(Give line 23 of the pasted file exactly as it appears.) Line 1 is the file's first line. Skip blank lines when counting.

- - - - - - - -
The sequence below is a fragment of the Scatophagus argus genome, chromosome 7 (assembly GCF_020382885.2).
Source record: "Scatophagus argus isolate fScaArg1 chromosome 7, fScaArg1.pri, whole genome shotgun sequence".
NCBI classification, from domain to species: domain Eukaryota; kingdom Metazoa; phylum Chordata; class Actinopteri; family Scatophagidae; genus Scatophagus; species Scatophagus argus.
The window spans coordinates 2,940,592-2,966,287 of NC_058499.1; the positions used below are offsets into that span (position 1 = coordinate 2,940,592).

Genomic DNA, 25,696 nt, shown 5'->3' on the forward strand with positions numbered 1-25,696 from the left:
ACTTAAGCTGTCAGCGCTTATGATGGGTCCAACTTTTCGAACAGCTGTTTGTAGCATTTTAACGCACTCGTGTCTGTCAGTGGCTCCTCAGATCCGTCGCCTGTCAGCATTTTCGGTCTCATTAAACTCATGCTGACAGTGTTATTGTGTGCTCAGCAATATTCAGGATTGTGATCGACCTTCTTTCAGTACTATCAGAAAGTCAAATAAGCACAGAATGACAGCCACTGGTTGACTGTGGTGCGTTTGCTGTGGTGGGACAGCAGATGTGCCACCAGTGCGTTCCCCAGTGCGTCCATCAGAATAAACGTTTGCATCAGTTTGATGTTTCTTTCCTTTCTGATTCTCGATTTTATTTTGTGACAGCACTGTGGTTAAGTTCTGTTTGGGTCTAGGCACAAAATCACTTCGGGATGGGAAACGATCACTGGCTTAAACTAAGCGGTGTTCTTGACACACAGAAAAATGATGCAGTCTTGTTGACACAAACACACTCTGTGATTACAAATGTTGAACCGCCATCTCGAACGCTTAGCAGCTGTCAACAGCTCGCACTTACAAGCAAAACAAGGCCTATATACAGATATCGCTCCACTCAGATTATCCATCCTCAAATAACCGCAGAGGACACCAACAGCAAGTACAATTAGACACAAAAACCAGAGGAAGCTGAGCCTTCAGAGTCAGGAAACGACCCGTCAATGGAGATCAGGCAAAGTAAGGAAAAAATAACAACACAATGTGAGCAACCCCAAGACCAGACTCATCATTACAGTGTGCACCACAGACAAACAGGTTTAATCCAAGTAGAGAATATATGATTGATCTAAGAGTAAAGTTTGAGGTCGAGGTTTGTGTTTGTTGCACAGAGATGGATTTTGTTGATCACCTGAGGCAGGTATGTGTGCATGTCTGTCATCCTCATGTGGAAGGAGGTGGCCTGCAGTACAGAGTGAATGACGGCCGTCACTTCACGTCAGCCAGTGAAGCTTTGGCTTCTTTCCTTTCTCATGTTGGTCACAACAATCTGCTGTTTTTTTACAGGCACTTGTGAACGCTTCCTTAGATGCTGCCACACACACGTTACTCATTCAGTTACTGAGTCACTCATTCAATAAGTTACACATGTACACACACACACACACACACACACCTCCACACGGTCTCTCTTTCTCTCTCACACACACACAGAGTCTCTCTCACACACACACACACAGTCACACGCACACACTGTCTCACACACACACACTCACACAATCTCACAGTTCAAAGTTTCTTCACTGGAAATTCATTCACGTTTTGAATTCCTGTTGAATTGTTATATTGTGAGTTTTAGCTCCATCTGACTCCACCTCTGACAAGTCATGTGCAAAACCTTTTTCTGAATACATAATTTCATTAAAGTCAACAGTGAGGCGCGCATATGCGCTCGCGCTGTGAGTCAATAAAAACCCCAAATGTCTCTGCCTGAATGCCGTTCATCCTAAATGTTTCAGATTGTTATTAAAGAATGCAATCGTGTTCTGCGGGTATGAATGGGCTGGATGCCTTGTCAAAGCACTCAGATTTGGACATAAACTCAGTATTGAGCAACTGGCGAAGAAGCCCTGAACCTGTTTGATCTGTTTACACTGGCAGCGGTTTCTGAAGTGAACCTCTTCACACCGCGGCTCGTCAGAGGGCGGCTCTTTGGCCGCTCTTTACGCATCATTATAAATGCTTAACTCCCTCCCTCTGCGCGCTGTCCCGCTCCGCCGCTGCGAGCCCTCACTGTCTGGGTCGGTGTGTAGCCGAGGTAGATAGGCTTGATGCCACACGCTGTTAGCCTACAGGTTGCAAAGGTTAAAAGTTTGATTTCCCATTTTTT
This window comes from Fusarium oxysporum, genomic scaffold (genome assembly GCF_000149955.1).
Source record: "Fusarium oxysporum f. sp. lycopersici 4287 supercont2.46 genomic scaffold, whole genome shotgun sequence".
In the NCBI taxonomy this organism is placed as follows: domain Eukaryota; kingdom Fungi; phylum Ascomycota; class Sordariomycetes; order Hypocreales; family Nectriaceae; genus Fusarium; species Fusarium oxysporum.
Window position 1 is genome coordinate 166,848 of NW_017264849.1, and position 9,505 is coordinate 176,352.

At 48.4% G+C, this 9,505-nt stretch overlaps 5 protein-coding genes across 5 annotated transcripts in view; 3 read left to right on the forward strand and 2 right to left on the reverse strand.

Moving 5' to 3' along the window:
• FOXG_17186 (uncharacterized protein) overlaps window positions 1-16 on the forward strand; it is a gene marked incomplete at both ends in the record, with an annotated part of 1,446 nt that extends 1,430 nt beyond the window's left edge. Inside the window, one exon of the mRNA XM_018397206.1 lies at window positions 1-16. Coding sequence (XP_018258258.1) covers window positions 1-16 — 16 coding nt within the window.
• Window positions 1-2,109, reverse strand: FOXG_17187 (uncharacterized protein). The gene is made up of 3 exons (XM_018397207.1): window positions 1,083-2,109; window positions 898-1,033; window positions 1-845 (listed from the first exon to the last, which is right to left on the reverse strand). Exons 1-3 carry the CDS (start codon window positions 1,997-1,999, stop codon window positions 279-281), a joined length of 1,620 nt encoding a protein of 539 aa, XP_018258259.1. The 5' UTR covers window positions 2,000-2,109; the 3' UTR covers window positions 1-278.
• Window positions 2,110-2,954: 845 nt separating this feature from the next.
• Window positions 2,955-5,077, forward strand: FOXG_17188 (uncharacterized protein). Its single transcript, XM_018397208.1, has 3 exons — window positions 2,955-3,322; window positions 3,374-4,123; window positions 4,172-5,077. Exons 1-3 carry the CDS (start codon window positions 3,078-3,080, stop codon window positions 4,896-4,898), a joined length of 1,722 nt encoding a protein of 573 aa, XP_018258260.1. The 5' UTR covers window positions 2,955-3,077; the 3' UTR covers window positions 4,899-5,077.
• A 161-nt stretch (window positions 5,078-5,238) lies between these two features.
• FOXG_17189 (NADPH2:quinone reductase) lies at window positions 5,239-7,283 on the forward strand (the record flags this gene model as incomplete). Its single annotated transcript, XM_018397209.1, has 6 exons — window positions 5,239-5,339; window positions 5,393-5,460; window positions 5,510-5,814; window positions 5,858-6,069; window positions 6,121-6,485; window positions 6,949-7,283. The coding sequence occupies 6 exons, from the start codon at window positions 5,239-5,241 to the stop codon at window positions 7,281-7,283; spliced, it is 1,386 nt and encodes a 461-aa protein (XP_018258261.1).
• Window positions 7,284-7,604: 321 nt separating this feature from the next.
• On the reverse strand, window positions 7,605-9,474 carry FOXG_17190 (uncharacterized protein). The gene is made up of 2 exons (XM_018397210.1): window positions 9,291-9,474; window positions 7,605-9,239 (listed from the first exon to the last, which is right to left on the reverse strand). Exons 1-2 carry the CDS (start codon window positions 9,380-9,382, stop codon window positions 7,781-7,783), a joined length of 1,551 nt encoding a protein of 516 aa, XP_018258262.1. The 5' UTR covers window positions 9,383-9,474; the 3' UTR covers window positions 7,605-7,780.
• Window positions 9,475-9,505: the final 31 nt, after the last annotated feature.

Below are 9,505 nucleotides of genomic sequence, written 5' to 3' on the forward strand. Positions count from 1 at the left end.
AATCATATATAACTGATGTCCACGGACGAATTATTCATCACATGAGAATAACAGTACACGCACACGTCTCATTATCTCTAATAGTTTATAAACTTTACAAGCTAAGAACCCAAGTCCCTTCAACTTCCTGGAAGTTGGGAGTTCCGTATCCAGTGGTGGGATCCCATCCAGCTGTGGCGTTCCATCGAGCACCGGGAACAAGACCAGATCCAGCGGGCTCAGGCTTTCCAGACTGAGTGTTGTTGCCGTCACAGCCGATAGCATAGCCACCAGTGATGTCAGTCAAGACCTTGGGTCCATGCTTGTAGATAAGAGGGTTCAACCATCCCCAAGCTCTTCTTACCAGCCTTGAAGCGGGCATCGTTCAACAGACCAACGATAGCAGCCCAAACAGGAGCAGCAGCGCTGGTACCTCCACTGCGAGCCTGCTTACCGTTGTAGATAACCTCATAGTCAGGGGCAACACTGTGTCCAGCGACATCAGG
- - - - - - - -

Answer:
AATCATATATAACTGATGTCCACGGACGAATTATTCATCACATGAGAATAACAGTACACGCACACGTCTCATTATCTCTAATAGTTTATAAACTTTACAAGCTAAGAACCCAAGTCCCTTCAACTTCCTGGAAGTTGGGAGTTCCGTATCCAGTGGTGGGATCCCATCCAGCTGTGGCGTTCCATCGAGCACCGGGAACAAGACCAGATCCAGCGGGCTCAGGCTTTCCAGACTGAGTGTTGTTGCCGTCACAGCCGATAGCATAGCCACCAGTGATGTCAGTCAAGACCTTGGGTCCATGCTTGTAGATAAGAGGGTTCAACCATCCCCAAGCTCTTCTTACCAGCCTTGAAGCGGGCATCGTTCAACAGACCAACGATAGCAGCCCAAACAGGAGCAGCAGCGCTGGTACCTCCACTGCGAGCCTGCTTACCGTTGTAGATAACCTCATAGTCAGGGGCAACACTGTGTCCAGCGACATCAGG